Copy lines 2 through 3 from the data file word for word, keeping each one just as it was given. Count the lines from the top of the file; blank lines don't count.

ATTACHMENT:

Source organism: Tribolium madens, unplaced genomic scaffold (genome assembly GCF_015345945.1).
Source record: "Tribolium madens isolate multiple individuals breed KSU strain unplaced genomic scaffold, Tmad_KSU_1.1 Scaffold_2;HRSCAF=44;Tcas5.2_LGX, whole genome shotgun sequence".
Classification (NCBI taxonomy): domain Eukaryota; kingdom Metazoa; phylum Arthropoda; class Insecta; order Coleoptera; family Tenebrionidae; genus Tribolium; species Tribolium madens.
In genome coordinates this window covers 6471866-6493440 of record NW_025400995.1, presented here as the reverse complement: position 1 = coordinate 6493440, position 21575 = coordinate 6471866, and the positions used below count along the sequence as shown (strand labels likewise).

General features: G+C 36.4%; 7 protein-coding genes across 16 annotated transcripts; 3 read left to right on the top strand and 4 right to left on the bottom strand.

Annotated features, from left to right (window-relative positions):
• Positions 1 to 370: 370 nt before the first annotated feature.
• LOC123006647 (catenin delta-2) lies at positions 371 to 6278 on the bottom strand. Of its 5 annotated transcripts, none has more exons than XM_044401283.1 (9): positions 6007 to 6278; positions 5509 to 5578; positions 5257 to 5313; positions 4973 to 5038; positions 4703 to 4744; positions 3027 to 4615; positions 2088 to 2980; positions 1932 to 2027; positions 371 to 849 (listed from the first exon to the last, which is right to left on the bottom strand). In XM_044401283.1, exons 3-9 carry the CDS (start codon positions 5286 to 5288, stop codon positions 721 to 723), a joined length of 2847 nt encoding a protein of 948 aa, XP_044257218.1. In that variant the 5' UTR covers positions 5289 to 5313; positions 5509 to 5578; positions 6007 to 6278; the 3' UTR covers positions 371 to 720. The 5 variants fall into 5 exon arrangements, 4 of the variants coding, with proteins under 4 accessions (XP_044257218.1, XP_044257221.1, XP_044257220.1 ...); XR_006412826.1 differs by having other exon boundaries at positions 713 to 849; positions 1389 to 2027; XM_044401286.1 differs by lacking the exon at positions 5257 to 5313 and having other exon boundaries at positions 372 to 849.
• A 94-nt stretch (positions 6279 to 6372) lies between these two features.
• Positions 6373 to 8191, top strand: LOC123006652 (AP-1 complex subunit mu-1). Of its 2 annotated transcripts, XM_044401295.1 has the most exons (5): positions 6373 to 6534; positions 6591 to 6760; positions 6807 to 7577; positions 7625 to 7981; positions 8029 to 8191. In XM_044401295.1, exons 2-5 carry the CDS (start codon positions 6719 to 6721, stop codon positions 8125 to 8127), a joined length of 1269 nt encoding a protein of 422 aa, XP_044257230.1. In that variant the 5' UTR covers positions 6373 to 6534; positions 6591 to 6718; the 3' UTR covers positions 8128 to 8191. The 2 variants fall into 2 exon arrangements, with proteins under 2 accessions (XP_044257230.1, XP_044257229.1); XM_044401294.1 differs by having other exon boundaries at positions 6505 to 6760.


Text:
Source record: "Tribolium madens isolate multiple individuals breed KSU strain unplaced genomic scaffold, Tmad_KSU_1.1 Scaffold_2;HRSCAF=44;Tcas5.2_LGX, whole genome shotgun sequence".
Classification (NCBI taxonomy): domain Eukaryota; kingdom Metazoa; phylum Arthropoda; class Insecta; order Coleoptera; family Tenebrionidae; genus Tribolium; species Tribolium madens.